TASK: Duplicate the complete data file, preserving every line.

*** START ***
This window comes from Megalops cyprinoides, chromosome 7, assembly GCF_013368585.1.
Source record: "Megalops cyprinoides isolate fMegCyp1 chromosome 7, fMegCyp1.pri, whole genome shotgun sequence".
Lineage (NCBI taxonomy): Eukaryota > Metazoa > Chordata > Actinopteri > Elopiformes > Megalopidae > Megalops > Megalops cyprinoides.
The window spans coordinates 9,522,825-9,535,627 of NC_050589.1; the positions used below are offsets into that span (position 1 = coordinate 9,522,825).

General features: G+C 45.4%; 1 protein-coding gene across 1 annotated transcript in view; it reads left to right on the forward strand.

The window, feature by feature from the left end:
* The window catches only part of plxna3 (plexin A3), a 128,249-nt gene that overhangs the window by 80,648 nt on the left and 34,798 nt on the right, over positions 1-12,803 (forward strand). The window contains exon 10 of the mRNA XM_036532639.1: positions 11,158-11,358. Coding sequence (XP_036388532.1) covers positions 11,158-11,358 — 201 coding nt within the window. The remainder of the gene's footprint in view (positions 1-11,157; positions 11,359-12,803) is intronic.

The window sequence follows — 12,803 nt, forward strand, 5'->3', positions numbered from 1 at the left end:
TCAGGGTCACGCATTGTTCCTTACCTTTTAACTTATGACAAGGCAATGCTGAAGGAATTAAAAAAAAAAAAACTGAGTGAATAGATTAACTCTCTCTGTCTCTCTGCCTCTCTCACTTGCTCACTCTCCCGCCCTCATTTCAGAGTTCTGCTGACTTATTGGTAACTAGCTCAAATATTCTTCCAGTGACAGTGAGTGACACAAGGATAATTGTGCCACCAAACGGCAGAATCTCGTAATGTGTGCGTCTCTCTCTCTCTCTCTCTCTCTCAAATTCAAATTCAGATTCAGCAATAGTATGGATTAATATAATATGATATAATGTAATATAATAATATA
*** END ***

This window comes from Megalops cyprinoides, chromosome 7, assembly GCF_013368585.1.
Source record: "Megalops cyprinoides isolate fMegCyp1 chromosome 7, fMegCyp1.pri, whole genome shotgun sequence".
Lineage (NCBI taxonomy): Eukaryota > Metazoa > Chordata > Actinopteri > Elopiformes > Megalopidae > Megalops > Megalops cyprinoides.
The window spans coordinates 9,522,825-9,535,627 of NC_050589.1; the positions used below are offsets into that span (position 1 = coordinate 9,522,825).

General features: G+C 45.4%; 1 protein-coding gene across 1 annotated transcript in view; it reads left to right on the forward strand.

The window, feature by feature from the left end:
* The window catches only part of plxna3 (plexin A3), a 128,249-nt gene that overhangs the window by 80,648 nt on the left and 34,798 nt on the right, over positions 1-12,803 (forward strand). The window contains exon 10 of the mRNA XM_036532639.1: positions 11,158-11,358. Coding sequence (XP_036388532.1) covers positions 11,158-11,358 — 201 coding nt within the window. The remainder of the gene's footprint in view (positions 1-11,157; positions 11,359-12,803) is intronic.

The window sequence follows — 12,803 nt, forward strand, 5'->3', positions numbered from 1 at the left end:
TCAGGGTCACGCATTGTTCCTTACCTTTTAACTTATGACAAGGCAATGCTGAAGGAATTAAAAAAAAAAAAACTGAGTGAATAGATTAACTCTCTCTGTCTCTCTGCCTCTCTCACTTGCTCACTCTCCCGCCCTCATTTCAGAGTTCTGCTGACTTATTGGTAACTAGCTCAAATATTCTTCCAGTGACAGTGAGTGACACAAGGATAATTGTGCCACCAAACGGCAGAATCTCGTAATGTGTGCGTCTCTCTCTCTCTCTCTCTCTCTCAAATTCAAATTCAGATTCAGCAATAGTATGGATTAATATAATATGATATAATGTAATATAATAATATA